Sometimes there isn’t enough time in the day to get a long workout in. Good thing there’s the reverse lunge twist to give you a full-body workout in just a few simple steps:
Step #1: Stand with feet hips-width apart keeping your spine straight and tailbone slightly tucked.
Step #2: Hold a rolled towel out in front of you with both hands at shoulder level, as if you’re pulling it apart. Inhale.
Step #3: On the exhale, step your right foot back into a reverse lunge. Left knee should be bent at a 90-degree angle.
Step #4: Twist to the left, using the towel to leverage the twist. Keep your legs and hips square as you twist.
Step #5: On the inhale, untwist back to the reverse lunge, then step back to standing.
Repeat on the other side. That’s one rep. Complete 3 to 4 sets of 15 to 20 reps.
Finding it hard to stick to your workout routine? Losing motivation to exercise at home? Here are a couple of ideas to get you back in the groove:
Use a digital device to track your steps and set a daily goal.
Whether it’s an Apple watch, a FitBit, or an app on your phone, there are a lot of ways to count your steps. Set a daily steps goal, write it down, and post it somewhere visible. You just might find yourself getting up and moving more often.
Set up a “family challenge” and get everyone in your house involved!
It can be as simple as creating a chart with each family member’s name. You get a sticker for every 30 minutes of exercise you do. At the end of the month, anyone with 20 stickers gets a reward. (Think non-food rewards to reinforce the healthy habits you’re trying to establish.)
We all have those days. You’re about to go to bed, but you just can’t ignore that pang in your stomach. It’s 10pm. What can you eat that will satisfy you until morning, but not wreck your diet or keep you awake?
Here are a few healthy late-night snacking options:
Apple with nut butter – Dipping apple slices in a tablespoon of a natural nut butter provides a good combination of fiber and healthy fat that will keep you satisfied until breakfast.
Handful of almonds – The fiber and protein in almonds is filling, and some suggest that the magnesium in almonds may actually help you fall asleep.
Eggs – A hard-boiled egg is an easy, protein-packed snack to grab late at night.
Oats – We typically think of oats as a breakfast food, but it’s a great choice at night. The complex carbs will break down slowly and help regulate your blood sugar. Cook up some oats with your favorite milk–a warm bowl will get you in a cozy, ready-for-bed state.
When your joints hurt, the last thing you feel like doing is exercising. But, often, it’s one of the best things you can do. Strengthening your muscles provides stability around your joints and moderate exercise can actually help lessen your pain. In addition, maintaining a healthy weight and getting enough sleep are important in managing joint pain – two things exercise can help with.
Five of the best low impact exercises for those with joint and arthritis pain are: swimming, water aerobics, walking, cycling, and using an elliptical machine.
Remember, you’re not looking to be an Olympic-level athlete. Take it slow and focus on getting several days of moderate, low-impact exercise in each week. Your joints will thank you.
You may also find relief with a chiropractic adjustment. Give our office a call and we’d be happy to get your next appointment scheduled.
What does it mean to be plant-based? It means you’re choosing to get most of your food from plant sources. The Director of the Department of Nutrition at Brigham and Women’s Hospital and Harvard Health contributor, Katherine D. McManus, MS, RD, LDN, explains:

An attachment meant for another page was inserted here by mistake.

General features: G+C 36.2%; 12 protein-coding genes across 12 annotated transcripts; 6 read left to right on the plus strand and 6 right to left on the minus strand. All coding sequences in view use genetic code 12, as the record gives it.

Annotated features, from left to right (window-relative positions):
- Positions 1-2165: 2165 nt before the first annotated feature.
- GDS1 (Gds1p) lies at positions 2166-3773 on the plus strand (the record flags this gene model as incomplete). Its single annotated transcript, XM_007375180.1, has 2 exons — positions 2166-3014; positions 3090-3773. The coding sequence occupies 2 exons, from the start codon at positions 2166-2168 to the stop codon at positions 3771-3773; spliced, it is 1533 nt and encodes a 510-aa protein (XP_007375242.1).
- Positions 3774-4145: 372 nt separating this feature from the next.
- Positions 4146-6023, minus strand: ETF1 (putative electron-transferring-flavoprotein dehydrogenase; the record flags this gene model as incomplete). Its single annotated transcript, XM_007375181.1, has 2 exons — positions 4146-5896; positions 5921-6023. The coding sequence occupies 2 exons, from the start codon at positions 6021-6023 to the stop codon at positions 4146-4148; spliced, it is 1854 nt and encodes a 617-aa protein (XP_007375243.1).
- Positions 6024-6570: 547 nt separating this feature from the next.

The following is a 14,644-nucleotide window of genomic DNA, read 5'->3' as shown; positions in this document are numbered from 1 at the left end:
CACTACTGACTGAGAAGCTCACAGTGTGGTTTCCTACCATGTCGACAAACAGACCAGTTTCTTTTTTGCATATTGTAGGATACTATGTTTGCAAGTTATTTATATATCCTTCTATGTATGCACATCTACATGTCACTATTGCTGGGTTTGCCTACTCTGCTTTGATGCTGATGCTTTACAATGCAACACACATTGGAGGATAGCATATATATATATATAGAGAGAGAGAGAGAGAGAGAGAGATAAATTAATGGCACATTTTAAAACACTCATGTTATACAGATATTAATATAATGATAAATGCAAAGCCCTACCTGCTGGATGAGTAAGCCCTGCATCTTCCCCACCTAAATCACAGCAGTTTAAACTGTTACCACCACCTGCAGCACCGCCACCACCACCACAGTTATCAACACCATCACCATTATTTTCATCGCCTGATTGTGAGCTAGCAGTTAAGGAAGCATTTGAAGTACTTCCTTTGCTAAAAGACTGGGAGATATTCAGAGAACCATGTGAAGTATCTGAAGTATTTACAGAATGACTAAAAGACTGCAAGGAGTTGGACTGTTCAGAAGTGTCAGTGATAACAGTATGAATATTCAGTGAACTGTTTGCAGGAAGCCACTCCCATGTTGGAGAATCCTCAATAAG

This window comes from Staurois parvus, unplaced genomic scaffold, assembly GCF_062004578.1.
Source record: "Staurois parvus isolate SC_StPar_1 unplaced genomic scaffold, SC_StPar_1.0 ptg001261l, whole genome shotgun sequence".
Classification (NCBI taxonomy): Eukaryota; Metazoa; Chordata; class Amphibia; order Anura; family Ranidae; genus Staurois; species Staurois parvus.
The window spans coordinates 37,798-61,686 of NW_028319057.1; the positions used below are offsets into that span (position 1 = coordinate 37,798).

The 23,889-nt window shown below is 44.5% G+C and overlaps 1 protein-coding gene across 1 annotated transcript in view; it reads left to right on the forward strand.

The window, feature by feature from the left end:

“This includes no ed reducing your meat or dairy intake (Meatless Monday perhaps?), you may be wondering how to get adequate protein when your main sources are eliminated.
Here are 10 sources of plant-based protein that are easy to incorporate into your meals today: Lentils, chickpeas (think: hummus), nuts, quinoa, tofu, steel-cut oats, chia seeds (toss in a smoothie), beans with rice, potatoes, and leafy greens.
Working from the couch wearing on your spine? Try these 3 simple tips:
Lift your laptop: If you’re using your laptop at the kitchen table, it might be positioned too low causing neck strain. Place a few books or a shoebox underneath it so you are looking directly at the screen.
Stand up: You don’t need an expensive standing desk. A simple hack like placing a large cardboard box on your kitchen table can raise your laptop enough to be effective. Try to alternate between sitting and standing throughout the day.
Go wireless: Wireless headphones are affordable game-changers. A wireless headset can relieve the strain an extended cell phone call puts on your neck, plus allow you more freedom to stretch and walk around while talking.
If working from home is putting extra strain on your back and neck, it may be time for an adjustment. Schedule your next visit today.
The amount of sleep we get greatly impacts every aspect of our daily lives, from our mood to our energy to our body’s natural healing abilities. And it’s no surprise that a lot of us are having trouble sleeping given the current worldwide health crisis.
So what can we do today to better prepare our bodies for a restful night’s sleep? Get outside.
Studies show that exposure to sunlight “helps calibrate your body’s circadian “clock”, which regulates everything from appetite and sleep schedules to mood and energy levels.”
One of the best ways to calibrate our internal clock is by spending about 45 minutes outdoors each day, ideally in the morning. Even on a cloudy day or covered up with sunglasses and protective clothing, we still get enough natural light just being outdoors to reap the benefits.
Plus, who couldn’t use a walk in the fresh air to clear their head?